USWNT star Carli Lloyd content as she announces she’s retiring at the end of this year
Carli Lloyd, arguably the best big-game player in U.S. soccer history, announced her retirement from international competition Monday following a 17-year career in which she was twice named FIFA world player of the year.
Lloyd, 39, also won two Olympic gold medals — delivering the winning goal in both finals — and two World Cup titles. During this summer’s Tokyo Olympics, Lloyd scored twice in the third-place game to give the U.S. a bronze medal.
Lloyd will play the remainder of the NWSL season with NJ/NY Gotham FC as well as in the anticipated four-game fall series for the national team before stepping aside completely. Details for the fall series matches have not been announced by U.S. Soccer. She’ll go into those final four international games with 312 caps, second all-time behind Kristine Lilly’s 354.
How impactful was Lloyd? The U.S. lost just 17 of the 312 games she played in.
U.S. stars Megan Rapinoe and Carli Lloyd hinted they will retire from the national team after the Tokyo Olympics, allowing younger players to chase wins.
She also scored 128 goals, tied for fifth all-time — that’s all-time for men and women — while her 64 career assists are sixth-best all-time for the U.S.
Lloyd went to Tokyo saying she was undecided about retirement. But she hinted strongly during the tournament that a decision had already been made.
“I’m not going to lie. I miss having a normal life,” she said. “I miss home, my family, friends. This is what you sacrifice every four years, every five years. It’s all part of it.
“Eventually, it comes to an end. So just try to savor every moment.”
Lloyd recently reconciled with her family after a decade of estrangement and said making up for that lost time figured in this decision. Lloyd, who married five years ago, also said she wants to start a family.
Soccer-wise, Carli Lloyd did not have a happy 2020. However, the year turned out to be one of her best once she reunited with her family from which she was estranged.
“I know my husband is eagerly waiting for me to switch off,” she said.
Lloyd was never the most talented player but was always the hardest worker. And with help from James Galanis, a former Australian professional who became her trainer and, Lloyd said, her guru, she developed into a player good enough to appear in 25 World Cup matches and 22 Olympic games, the most world championship appearances by a U.S. player. Her 10 goals in Olympic competition are the most by an American and she also scored 10 World Cup goals, including three in the first 17 minutes of the 2015 final.
“Carli Lloyd is a true legend,” said U.S. coach Vlatko Andonovski, the fifth national manager she played for. “Her career was unique and her success on the field is something all current and future national team players should aspire to achieve. The way she approached her everyday training and career as a professional is truly impressive and I’ve been honored to coach her.”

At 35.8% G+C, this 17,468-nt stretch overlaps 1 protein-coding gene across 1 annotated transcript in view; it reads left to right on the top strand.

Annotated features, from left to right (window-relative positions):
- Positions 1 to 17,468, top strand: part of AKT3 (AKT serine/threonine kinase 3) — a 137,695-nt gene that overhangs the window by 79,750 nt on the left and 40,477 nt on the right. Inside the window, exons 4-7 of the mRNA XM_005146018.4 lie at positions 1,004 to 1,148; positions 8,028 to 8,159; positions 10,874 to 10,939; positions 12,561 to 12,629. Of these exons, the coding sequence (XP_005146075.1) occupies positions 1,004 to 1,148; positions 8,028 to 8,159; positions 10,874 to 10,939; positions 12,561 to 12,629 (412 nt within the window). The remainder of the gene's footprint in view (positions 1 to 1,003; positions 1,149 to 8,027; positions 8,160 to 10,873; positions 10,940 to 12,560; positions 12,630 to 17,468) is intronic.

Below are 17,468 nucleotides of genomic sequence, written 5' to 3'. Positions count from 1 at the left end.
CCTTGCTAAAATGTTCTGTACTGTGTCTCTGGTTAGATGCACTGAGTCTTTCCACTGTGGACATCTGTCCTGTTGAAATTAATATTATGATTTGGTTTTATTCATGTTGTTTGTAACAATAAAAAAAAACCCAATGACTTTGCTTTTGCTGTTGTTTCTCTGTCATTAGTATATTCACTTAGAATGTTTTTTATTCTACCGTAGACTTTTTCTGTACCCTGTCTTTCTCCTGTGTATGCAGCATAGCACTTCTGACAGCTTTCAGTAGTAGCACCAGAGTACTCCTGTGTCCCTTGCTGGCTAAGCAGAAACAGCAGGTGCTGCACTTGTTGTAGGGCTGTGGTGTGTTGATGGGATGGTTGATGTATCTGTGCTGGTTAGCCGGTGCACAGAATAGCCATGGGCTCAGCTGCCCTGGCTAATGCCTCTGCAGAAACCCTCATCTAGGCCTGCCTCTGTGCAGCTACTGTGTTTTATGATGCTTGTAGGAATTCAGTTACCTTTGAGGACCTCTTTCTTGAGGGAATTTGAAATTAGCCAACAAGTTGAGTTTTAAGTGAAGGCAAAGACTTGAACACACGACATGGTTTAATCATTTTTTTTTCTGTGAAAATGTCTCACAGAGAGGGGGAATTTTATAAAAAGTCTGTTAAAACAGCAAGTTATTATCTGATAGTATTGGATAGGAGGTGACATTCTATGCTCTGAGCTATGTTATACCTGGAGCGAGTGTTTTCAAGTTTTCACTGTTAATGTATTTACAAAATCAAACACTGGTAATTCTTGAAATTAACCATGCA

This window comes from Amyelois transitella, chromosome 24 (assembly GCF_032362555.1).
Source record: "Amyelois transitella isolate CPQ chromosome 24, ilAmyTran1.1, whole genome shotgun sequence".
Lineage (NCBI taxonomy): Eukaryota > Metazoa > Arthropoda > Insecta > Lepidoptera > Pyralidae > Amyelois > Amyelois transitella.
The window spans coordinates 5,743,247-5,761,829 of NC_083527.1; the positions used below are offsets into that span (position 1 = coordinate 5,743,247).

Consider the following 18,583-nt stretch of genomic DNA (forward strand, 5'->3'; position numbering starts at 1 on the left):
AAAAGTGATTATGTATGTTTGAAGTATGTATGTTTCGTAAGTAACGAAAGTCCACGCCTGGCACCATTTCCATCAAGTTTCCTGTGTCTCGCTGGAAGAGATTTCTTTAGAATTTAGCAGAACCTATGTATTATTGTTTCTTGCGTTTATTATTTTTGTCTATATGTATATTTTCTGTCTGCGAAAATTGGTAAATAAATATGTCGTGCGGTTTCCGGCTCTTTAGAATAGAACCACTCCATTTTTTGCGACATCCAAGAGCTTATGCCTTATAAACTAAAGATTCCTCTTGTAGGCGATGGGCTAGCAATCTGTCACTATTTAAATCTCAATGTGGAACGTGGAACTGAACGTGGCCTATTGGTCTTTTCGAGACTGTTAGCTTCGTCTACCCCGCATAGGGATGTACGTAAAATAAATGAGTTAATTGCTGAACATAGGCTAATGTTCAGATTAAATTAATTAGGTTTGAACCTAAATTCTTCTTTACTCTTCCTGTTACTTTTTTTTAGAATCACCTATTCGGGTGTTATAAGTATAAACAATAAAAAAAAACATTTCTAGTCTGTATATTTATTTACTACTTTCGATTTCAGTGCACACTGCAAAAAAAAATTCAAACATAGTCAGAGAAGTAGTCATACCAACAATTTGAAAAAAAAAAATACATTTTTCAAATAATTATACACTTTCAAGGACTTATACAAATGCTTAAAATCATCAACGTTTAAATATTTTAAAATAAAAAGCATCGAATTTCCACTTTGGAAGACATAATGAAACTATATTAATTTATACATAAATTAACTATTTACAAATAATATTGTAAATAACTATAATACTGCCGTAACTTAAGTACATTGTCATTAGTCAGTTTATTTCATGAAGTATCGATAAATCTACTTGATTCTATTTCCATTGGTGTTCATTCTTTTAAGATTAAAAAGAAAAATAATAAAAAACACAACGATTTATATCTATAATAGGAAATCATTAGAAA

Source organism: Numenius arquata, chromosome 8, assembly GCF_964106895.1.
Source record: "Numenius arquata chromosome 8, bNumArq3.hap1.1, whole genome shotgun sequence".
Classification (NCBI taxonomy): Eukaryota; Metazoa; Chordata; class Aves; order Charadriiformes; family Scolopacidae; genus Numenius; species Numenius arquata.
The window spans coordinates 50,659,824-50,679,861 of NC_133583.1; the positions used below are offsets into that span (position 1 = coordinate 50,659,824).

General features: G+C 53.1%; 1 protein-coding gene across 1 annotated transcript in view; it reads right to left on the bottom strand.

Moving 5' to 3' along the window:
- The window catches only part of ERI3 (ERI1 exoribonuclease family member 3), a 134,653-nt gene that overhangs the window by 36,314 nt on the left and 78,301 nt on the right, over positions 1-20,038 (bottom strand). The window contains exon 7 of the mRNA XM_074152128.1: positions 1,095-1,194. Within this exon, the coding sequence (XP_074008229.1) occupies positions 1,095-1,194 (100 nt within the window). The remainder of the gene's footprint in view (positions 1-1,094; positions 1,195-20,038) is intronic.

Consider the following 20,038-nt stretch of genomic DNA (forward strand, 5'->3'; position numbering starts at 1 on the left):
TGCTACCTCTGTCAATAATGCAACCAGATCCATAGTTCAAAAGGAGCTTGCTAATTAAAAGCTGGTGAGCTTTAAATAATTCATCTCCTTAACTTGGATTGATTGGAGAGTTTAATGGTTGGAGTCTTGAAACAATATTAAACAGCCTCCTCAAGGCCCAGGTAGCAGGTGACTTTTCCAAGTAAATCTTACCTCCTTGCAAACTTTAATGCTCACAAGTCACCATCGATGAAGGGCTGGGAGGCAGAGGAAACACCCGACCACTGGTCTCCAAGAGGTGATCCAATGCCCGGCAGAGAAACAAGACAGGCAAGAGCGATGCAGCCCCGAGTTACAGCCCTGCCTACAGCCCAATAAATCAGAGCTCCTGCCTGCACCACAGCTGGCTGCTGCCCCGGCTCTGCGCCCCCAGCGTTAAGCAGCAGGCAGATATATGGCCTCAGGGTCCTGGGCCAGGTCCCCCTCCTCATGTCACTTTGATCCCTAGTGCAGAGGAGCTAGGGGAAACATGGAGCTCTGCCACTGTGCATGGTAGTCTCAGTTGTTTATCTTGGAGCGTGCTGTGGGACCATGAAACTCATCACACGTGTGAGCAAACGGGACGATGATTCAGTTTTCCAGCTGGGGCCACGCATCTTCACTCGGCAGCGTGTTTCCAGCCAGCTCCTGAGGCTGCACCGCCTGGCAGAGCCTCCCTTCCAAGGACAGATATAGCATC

Added former teammate Kate Markgraf, now the national team’s general manager: “Carli has been the embodiment of the DNA of a USWNT player. She goes down as one of the best in the history of the program.”
Lloyd, a three-time All-American at Rutgers, made her senior national team debut in 2005, a few days before her 23rd birthday. But she made her biggest contributions after turning 30, appearing in U.S.-record 177 international games and scoring a record 92 goals. She also is the oldest player to lead the national team in scoring in a calendar year with 16 in the World Cup year of 2019, when she was 37.
That defiance of age is testament to a relentless work ethic that saw her running wind sprints in an empty stadium in Japan a half-hour after the U.S. lost its Olympic semifinal to Canada.
Canada beats the USWNT for the first time since 2001 to advance to the gold medal game. The U.S. will play for bronze, but what happens after that?
But Lloyd’s unwavering dedication and the fact she played best with a chip on her shoulder — sometimes creating that chip herself, if need be — could cause riffs with teammates and coaches, often leaving Lloyd isolated. Even that was something she embraced, however.
“Through all the goals, the trophies, the medals and the championships won, what I am most proud of is that I’ve been able to stay unapologetically me,” Lloyd said in a statement released by U.S. Soccer. “My journey has been hard, but I can honestly say I’ve stayed true to myself, to my teammates, to my coaches, the media and the fans throughout my career.
“Everyone sees the moments of glory, but I have cherished the world behind the scenes and the adversity that I’ve had to overcome to get to those glorious moments.”
Lloyd so revels in her quiet dedication she titled her 2016 memoir “When Nobody Was Watching.”
“When I first started out with the national team my two main goals were to be the most complete soccer player I could be and to help the team win championships,” said Lloyd, the only player, male or female, to score the winning goal in two Olympic finals. “Every single day I stepped out onto the field I played as if it was my last game. I never wanted to take anything for granted, especially knowing how hard it is to get to the top.
“But [it’s] even harder to stay at the top for so long.”